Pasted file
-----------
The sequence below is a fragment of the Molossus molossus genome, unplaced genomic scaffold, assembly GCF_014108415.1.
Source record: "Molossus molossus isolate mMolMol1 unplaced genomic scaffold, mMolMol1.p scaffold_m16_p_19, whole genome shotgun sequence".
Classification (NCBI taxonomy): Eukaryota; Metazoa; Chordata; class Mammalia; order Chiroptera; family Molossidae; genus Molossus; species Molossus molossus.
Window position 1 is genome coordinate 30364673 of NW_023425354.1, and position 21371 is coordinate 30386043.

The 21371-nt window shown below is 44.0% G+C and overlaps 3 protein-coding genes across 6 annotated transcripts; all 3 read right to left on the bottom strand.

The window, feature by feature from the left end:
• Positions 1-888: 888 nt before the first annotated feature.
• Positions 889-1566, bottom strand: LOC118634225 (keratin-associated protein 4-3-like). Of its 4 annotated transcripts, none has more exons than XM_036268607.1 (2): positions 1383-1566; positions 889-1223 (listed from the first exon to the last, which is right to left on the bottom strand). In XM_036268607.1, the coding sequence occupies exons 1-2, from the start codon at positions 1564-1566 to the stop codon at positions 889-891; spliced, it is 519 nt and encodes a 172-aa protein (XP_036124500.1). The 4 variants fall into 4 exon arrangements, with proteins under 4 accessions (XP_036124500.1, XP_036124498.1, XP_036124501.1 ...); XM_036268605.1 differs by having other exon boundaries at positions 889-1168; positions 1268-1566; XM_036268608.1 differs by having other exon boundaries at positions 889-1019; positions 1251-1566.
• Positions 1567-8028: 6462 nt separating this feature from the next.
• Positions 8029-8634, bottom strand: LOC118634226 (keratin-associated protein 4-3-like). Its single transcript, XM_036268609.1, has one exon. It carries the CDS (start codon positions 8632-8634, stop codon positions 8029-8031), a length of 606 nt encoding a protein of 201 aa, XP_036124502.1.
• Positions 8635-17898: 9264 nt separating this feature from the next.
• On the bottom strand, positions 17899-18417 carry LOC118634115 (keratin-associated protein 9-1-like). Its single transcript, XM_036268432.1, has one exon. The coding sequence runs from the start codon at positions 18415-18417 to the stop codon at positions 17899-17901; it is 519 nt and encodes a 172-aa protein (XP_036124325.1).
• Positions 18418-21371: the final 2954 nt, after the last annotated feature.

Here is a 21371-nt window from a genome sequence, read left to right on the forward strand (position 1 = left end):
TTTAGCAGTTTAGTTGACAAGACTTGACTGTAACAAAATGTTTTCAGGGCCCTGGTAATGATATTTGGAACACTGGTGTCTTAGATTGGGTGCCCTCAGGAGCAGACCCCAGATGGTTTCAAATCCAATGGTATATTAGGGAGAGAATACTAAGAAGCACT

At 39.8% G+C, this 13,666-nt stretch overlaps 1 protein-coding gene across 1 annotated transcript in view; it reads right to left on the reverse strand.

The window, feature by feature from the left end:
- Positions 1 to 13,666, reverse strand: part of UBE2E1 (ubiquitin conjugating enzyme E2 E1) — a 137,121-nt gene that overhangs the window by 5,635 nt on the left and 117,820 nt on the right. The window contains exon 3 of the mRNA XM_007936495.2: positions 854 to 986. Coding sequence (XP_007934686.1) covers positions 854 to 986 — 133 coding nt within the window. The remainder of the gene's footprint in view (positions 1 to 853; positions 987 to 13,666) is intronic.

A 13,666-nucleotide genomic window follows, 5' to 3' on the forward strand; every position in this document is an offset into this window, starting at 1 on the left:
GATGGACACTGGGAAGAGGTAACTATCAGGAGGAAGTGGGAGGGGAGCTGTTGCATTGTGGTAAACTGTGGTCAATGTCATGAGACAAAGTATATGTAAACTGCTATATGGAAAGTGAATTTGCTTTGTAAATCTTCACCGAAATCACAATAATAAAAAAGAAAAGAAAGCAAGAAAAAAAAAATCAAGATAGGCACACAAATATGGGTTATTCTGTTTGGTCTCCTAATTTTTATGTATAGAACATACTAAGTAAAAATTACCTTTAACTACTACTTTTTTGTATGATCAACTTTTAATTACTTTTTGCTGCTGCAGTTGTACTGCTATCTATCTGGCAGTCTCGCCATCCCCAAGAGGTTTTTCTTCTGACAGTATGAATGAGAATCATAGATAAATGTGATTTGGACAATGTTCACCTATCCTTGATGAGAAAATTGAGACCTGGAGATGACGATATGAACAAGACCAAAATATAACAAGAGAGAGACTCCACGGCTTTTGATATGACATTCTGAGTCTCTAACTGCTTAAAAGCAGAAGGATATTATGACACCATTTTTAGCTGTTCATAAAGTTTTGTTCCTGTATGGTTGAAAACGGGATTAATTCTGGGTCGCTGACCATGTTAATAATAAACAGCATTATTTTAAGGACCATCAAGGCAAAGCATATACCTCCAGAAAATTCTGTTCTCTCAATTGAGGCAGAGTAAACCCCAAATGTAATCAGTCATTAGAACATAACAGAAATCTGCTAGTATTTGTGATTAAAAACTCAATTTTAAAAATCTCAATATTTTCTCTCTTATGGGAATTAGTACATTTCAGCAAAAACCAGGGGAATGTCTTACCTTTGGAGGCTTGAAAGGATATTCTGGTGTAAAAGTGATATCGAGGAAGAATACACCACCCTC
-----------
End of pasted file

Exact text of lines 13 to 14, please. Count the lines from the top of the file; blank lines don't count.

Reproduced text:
• Positions 18418-21371: the final 2954 nt, after the last annotated feature.

Here is a 21371-nt window from a genome sequence, read left to right on the forward strand (position 1 = left end):